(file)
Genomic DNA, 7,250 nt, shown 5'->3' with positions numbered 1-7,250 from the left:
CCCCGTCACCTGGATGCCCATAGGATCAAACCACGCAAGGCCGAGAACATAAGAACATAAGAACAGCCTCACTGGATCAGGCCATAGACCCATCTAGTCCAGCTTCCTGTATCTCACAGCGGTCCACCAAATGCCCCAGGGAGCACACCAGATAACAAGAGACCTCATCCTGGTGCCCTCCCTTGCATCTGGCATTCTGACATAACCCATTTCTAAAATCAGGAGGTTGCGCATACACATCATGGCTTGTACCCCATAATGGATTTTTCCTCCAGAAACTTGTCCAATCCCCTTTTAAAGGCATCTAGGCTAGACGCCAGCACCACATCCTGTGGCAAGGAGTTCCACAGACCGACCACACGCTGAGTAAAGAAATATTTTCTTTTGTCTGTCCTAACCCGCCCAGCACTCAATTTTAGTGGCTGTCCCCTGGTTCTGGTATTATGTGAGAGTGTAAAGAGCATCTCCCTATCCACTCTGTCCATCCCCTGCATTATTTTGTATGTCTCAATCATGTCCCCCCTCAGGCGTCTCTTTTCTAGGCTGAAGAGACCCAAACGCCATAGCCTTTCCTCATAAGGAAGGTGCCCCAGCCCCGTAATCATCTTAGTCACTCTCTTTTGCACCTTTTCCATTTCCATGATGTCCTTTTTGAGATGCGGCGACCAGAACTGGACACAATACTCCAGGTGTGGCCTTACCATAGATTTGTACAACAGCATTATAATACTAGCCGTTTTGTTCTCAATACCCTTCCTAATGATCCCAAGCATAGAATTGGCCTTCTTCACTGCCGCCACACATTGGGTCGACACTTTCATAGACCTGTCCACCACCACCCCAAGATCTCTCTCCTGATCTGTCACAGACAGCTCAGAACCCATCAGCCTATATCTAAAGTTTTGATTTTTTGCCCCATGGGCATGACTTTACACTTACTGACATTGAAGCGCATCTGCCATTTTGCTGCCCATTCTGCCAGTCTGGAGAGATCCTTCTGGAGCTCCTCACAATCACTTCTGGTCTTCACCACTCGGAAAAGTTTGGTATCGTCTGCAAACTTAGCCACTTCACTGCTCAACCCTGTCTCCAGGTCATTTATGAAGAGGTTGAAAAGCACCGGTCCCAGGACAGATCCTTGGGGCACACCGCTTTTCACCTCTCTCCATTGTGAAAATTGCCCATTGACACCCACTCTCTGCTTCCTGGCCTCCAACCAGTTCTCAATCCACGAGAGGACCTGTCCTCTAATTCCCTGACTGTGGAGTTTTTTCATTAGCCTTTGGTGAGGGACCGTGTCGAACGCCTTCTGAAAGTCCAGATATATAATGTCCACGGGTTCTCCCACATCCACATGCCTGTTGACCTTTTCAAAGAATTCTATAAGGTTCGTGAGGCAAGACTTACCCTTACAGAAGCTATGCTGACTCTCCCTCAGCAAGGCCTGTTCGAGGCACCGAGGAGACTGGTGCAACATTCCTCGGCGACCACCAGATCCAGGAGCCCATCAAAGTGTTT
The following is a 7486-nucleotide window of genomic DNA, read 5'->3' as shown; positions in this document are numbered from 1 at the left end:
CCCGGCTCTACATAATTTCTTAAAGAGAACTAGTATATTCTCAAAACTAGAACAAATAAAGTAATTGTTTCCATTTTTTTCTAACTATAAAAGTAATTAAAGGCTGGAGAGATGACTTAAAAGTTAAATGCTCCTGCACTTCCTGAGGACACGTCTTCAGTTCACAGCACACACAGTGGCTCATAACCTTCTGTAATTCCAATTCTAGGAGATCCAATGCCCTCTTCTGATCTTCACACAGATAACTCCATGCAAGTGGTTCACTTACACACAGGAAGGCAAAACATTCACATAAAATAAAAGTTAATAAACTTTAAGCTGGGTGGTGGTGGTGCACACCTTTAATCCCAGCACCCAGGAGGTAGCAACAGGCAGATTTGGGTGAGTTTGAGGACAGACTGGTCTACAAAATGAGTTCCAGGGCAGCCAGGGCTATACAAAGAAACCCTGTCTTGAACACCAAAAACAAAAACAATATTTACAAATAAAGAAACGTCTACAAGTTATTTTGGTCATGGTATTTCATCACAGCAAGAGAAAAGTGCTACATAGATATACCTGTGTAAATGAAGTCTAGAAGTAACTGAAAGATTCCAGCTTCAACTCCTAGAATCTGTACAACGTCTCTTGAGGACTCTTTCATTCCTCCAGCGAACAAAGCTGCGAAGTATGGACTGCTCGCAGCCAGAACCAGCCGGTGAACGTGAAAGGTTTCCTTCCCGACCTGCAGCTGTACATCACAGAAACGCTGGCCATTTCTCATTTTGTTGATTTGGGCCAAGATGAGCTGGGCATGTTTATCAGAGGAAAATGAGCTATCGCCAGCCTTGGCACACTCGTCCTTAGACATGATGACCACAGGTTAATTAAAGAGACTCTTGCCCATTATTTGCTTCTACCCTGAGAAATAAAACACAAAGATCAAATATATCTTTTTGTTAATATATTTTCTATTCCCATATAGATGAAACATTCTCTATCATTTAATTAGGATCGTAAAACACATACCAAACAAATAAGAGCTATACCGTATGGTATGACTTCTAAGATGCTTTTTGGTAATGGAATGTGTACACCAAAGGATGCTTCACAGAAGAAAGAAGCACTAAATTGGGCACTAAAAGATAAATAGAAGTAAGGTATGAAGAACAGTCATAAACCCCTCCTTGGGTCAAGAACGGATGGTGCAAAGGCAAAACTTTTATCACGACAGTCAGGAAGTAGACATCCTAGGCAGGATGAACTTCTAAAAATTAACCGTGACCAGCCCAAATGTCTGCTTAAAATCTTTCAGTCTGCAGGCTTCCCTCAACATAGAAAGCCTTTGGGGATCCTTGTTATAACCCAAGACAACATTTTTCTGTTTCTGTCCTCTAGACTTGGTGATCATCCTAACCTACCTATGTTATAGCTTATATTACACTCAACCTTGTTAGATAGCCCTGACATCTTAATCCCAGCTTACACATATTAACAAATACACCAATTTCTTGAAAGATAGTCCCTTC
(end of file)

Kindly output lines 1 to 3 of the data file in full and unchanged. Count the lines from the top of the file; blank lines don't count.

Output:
Genomic DNA, 7,250 nt, shown 5'->3' with positions numbered 1-7,250 from the left:
CCCCGTCACCTGGATGCCCATAGGATCAAACCACGCAAGGCCGAGAACATAAGAACATAAGAACAGCCTCACTGGATCAGGCCATAGACCCATCTAGTCCAGCTTCCTGTATCTCACAGCGGTCCACCAAATGCCCCAGGGAGCACACCAGATAACAAGAGACCTCATCCTGGTGCCCTCCCTTGCATCTGGCATTCTGACATAACCCATTTCTAAAATCAGGAGGTTGCGCATACACATCATGGCTTGTACCCCATAATGGATTTTTCCTCCAGAAACTTGTCCAATCCCCTTTTAAAGGCATCTAGGCTAGACGCCAGCACCACATCCTGTGGCAAGGAGTTCCACAGACCGACCACACGCTGAGTAAAGAAATATTTTCTTTTGTCTGTCCTAACCCGCCCAGCACTCAATTTTAGTGGCTGTCCCCTGGTTCTGGTATTATGTGAGAGTGTAAAGAGCATCTCCCTATCCACTCTGTCCATCCCCTGCATTATTTTGTATGTCTCAATCATGTCCCCCCTCAGGCGTCTCTTTTCTAGGCTGAAGAGACCCAAACGCCATAGCCTTTCCTCATAAGGAAGGTGCCCCAGCCCCGTAATCATCTTAGTCACTCTCTTTTGCACCTTTTCCATTTCCATGATGTCCTTTTTGAGATGCGGCGACCAGAACTGGACACAATACTCCAGGTGTGGCCTTACCATAGATTTGTACAACAGCATTATAATACTAGCCGTTTTGTTCTCAATACCCTTCCTAATGATCCCAAGCATAGAATTGGCCTTCTTCACTGCCGCCACACATTGGGTCGACACTTTCATAGACCTGTCCACCACCACCCCAAGATCTCTCTCCTGATCTGTCACAGACAGCTCAGAACCCATCAGCCTATATCTAAAGTTTTGATTTTTTGCCCCATGGGCATGACTTTACACTTACTGACATTGAAGCGCATCTGCCATTTTGCTGCCCATTCTGCCAGTCTGGAGAGATCCTTCTGGAGCTCCTCACAATCACTTCTGGTCTTCACCACTCGGAAAAGTTTGGTATCGTCTGCAAACTTAGCCACTTCACTGCTCAACCCTGTCTCCAGGTCATTTATGAAGAGGTTGAAAAGCACCGGTCCCAGGACAGATCCTTGGGGCACACCGCTTTTCACCTCTCTCCATTGTGAAAATTGCCCATTGACACCCACTCTCTGCTTCCTGGCCTCCAACCAGTTCTCAATCCACGAGAGGACCTGTCCTCTAATTCCCTGACTGTGGAGTTTTTTCATTAGCCTTTGGTGAGGGACCGTGTCGAACGCCTTCTGAAAGTCCAGATATATAATGTCCACGGGTTCTCCCACATCCACATGCCTGTTGACCTTTTCAAAGAATTCTATAAGGTTCGTGAGGCAAGACTTACCCTTACAGAAGCTATGCTGACTCTCCCTCAGCAAGGCCTGTTCGAGGCACCGAGGAGACTGGTGCAACATTCCTCGGCGACCACCAGATCCAGGAGCCCATCAAAGTGTTT
The following is a 7486-nucleotide window of genomic DNA, read 5'->3' as shown; positions in this document are numbered from 1 at the left end: